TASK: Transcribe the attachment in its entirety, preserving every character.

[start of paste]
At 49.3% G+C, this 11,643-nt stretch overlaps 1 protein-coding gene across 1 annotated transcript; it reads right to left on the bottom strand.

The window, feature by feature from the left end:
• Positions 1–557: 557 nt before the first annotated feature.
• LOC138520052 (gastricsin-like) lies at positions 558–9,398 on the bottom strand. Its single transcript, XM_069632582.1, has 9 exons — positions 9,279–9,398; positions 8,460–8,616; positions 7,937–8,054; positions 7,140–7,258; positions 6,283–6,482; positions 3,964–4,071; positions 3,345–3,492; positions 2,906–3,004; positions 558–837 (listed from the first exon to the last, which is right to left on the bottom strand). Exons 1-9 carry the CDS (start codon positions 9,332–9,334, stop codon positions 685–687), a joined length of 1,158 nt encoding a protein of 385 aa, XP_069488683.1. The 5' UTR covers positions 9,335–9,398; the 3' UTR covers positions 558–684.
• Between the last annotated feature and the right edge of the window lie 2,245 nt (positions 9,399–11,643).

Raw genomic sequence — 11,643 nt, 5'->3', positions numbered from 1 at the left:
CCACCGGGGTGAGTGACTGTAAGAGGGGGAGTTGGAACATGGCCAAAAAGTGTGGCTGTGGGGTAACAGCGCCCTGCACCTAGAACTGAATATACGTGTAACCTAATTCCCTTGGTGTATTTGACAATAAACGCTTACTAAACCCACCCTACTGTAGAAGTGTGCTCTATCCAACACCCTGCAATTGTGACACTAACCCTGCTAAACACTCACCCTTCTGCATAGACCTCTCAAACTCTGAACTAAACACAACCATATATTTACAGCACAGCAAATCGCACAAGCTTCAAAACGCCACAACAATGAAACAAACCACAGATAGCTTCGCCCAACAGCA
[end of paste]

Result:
At 49.3% G+C, this 11,643-nt stretch overlaps 1 protein-coding gene across 1 annotated transcript; it reads right to left on the bottom strand.

The window, feature by feature from the left end:
• Positions 1–557: 557 nt before the first annotated feature.
• LOC138520052 (gastricsin-like) lies at positions 558–9,398 on the bottom strand. Its single transcript, XM_069632582.1, has 9 exons — positions 9,279–9,398; positions 8,460–8,616; positions 7,937–8,054; positions 7,140–7,258; positions 6,283–6,482; positions 3,964–4,071; positions 3,345–3,492; positions 2,906–3,004; positions 558–837 (listed from the first exon to the last, which is right to left on the bottom strand). Exons 1-9 carry the CDS (start codon positions 9,332–9,334, stop codon positions 685–687), a joined length of 1,158 nt encoding a protein of 385 aa, XP_069488683.1. The 5' UTR covers positions 9,335–9,398; the 3' UTR covers positions 558–684.
• Between the last annotated feature and the right edge of the window lie 2,245 nt (positions 9,399–11,643).

Raw genomic sequence — 11,643 nt, 5'->3', positions numbered from 1 at the left:
CCACCGGGGTGAGTGACTGTAAGAGGGGGAGTTGGAACATGGCCAAAAAGTGTGGCTGTGGGGTAACAGCGCCCTGCACCTAGAACTGAATATACGTGTAACCTAATTCCCTTGGTGTATTTGACAATAAACGCTTACTAAACCCACCCTACTGTAGAAGTGTGCTCTATCCAACACCCTGCAATTGTGACACTAACCCTGCTAAACACTCACCCTTCTGCATAGACCTCTCAAACTCTGAACTAAACACAACCATATATTTACAGCACAGCAAATCGCACAAGCTTCAAAACGCCACAACAATGAAACAAACCACAGATAGCTTCGCCCAACAGCA